It is important as you start your home search you work with someone who has the experience, professional expertise and integrity to make your next real estate transaction pleasurable and stress-free. Whether it is your first home or your tenth, you need an agent who can inform you on the process and work on your behalf.
In this guide I will walk you through the planning process and the Steps to Buying a home step-by-step , to help you determine which home is right for you and how to strategically find your next home. You’ll develop a better understanding on mortgages, viewing homes, the offer, closing details and moving in. Understanding the home buying process and knowing what to expect can make it a pleasant, stress-free experience.
Making the Decision to Buy
The purchase of a home is one of the largest expenditures that most people make in their lifetime. It should be an informed and cautious decision regardless if is your first home, vacation home, or rental property.
The first two questions you should ask yourself are:
1. Can you afford to buy a home right now? You have to analyze your budget to make sure you can afford the cost associated with home ownership. This goes beyond making the monthly mortgage payment. You must account for repairs, maintenance, and potential income loss in the future.
2. Is it a good time for you to buy a home? There are several factors that you should consider before making the decision to buy a home.
- Make sure that you are able to hold or stay in the home for several years after your purchase.
- Make sure your employment status should be secure.
- Analyze market conditions and use realistic expectations on where the market is at and where it is going.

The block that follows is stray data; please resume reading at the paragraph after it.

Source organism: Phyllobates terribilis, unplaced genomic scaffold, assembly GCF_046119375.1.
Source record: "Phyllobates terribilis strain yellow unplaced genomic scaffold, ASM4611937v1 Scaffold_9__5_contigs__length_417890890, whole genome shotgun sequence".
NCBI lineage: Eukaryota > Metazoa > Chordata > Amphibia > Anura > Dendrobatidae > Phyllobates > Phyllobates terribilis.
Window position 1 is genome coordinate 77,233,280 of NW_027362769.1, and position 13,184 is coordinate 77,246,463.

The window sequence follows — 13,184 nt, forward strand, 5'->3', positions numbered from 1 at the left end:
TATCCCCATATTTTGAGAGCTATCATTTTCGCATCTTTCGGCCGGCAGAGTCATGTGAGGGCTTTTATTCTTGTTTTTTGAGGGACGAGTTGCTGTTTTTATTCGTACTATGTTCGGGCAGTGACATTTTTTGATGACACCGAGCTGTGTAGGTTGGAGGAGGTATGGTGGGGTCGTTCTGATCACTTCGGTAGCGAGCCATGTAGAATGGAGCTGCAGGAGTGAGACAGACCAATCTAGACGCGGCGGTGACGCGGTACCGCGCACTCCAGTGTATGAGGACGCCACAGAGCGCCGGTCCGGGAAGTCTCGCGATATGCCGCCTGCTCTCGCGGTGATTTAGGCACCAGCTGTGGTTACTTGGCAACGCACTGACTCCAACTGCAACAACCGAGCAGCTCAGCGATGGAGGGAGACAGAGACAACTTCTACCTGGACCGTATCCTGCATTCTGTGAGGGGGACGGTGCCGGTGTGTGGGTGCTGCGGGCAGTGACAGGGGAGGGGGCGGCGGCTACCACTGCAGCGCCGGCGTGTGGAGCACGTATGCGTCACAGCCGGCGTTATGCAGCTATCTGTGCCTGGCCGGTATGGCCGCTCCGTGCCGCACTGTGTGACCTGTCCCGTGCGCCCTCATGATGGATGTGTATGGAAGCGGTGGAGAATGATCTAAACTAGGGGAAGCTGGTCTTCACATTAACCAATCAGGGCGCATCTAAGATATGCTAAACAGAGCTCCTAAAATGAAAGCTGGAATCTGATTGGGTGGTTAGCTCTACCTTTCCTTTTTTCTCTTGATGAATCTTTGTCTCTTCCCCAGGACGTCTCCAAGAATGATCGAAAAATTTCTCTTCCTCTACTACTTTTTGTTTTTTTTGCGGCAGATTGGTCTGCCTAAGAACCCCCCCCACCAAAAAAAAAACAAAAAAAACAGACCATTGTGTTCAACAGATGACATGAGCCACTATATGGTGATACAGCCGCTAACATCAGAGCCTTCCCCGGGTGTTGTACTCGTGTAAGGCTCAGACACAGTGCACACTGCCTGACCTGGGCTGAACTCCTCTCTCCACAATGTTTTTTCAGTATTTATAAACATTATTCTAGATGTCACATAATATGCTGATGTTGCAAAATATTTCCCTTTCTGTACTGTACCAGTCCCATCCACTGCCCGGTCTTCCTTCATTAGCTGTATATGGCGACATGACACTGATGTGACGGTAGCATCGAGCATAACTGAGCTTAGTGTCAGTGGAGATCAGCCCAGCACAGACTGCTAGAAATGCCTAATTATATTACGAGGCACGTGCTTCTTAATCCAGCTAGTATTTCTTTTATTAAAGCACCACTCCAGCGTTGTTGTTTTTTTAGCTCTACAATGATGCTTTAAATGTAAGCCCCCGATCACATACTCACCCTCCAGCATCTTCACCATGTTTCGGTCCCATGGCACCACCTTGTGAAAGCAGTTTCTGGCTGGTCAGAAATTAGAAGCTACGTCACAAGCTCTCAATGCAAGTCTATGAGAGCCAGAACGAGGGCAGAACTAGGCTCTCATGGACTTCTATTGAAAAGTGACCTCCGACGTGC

- What financing options are available to you and at what cost.
Steps to buying a Home
When you plan to purchase a home, there is a series of steps necessary before you move forward. Below you will find all the steps needed when purchasing your next home.
1. Financing- If you plan on financing your purchase, getting financing lined up is the first and most important thing you need to do. This will help determine not only if you qualify to buy a home, but at what cost. At the very minimum most lenders will need the following information from you. You should start compiling this information to give to your lender as you will need a preliminary approval to submit any offer moving forward.
- bank account statements (last 2 months)
- Documentation of any other loans you may have (school, installment, car, etc)
- Any investment accounts you may have
- Last two pay stubs
- Tax returns for the last two years
If more than one buyer is involved, this information should be included for each individual.
2. Credit score- Your lender will pull your credit as it will play a big role on obtaining a loan approval.. The higher your score is, the better your chances are for securing loan and the better the interest rate you should be able to get. A credit score above 620 is generally considered a good score. Ideally you would like to be over a 720.
It could be beneficial to have your credit report and score in your hand when you apply for a home loan to have a better understanding of what is on there and to make sure there are no discrepancies that you have to fix beforehand.